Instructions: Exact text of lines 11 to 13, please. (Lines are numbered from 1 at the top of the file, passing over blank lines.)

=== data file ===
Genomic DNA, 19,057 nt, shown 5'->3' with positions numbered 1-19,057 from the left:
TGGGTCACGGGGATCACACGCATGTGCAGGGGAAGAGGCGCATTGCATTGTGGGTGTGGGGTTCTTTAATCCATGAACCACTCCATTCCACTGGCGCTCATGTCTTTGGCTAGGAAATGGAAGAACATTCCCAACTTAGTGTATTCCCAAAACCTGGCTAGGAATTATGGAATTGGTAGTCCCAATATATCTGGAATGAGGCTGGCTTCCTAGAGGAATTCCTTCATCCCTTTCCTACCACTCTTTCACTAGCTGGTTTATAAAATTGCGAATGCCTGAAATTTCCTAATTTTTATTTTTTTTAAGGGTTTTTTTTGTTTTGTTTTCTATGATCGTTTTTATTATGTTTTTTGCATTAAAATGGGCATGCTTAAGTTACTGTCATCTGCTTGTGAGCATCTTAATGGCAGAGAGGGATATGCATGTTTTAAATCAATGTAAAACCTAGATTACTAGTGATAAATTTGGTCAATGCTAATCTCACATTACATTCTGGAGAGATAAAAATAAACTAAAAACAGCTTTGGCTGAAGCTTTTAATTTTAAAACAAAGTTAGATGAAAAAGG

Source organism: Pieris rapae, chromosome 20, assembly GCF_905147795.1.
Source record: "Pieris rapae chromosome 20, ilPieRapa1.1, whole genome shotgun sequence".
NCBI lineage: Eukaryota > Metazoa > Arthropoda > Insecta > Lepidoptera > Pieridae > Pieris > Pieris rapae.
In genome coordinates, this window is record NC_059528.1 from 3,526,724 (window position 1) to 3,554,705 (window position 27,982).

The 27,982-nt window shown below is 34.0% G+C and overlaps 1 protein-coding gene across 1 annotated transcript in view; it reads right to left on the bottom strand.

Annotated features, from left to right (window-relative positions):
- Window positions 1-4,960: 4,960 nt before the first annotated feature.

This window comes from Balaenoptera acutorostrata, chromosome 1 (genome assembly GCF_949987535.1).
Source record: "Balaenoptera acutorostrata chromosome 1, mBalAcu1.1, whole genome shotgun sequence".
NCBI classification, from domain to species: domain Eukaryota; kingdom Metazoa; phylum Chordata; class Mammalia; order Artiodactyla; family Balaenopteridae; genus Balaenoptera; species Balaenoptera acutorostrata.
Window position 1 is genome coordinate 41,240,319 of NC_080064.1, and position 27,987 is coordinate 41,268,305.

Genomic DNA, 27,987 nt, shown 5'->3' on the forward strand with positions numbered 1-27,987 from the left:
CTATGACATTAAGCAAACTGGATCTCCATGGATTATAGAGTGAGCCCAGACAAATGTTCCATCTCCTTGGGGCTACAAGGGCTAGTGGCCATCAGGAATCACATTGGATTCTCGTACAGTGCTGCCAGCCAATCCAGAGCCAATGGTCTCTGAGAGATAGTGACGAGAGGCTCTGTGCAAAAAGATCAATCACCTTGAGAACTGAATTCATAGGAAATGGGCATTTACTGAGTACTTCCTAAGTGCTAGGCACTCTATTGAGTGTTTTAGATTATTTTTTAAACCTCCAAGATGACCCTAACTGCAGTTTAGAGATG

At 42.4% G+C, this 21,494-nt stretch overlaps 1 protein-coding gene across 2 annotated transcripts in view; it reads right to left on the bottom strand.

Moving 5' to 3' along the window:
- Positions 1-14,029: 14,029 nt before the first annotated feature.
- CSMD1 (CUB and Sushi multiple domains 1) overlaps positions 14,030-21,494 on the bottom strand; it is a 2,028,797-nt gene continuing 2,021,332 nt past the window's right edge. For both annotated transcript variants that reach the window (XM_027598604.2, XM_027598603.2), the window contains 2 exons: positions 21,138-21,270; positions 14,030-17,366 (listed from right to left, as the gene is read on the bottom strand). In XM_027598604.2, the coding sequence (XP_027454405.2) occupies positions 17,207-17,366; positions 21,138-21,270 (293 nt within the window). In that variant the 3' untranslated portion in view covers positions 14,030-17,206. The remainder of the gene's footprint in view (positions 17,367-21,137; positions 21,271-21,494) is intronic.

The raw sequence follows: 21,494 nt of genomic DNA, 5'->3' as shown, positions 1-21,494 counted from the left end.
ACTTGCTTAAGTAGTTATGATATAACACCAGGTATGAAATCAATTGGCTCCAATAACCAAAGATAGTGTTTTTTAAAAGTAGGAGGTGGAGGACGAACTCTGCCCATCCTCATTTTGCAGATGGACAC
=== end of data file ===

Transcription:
Source record: "Balaenoptera acutorostrata chromosome 1, mBalAcu1.1, whole genome shotgun sequence".
NCBI classification, from domain to species: domain Eukaryota; kingdom Metazoa; phylum Chordata; class Mammalia; order Artiodactyla; family Balaenopteridae; genus Balaenoptera; species Balaenoptera acutorostrata.
Window position 1 is genome coordinate 41,240,319 of NC_080064.1, and position 27,987 is coordinate 41,268,305.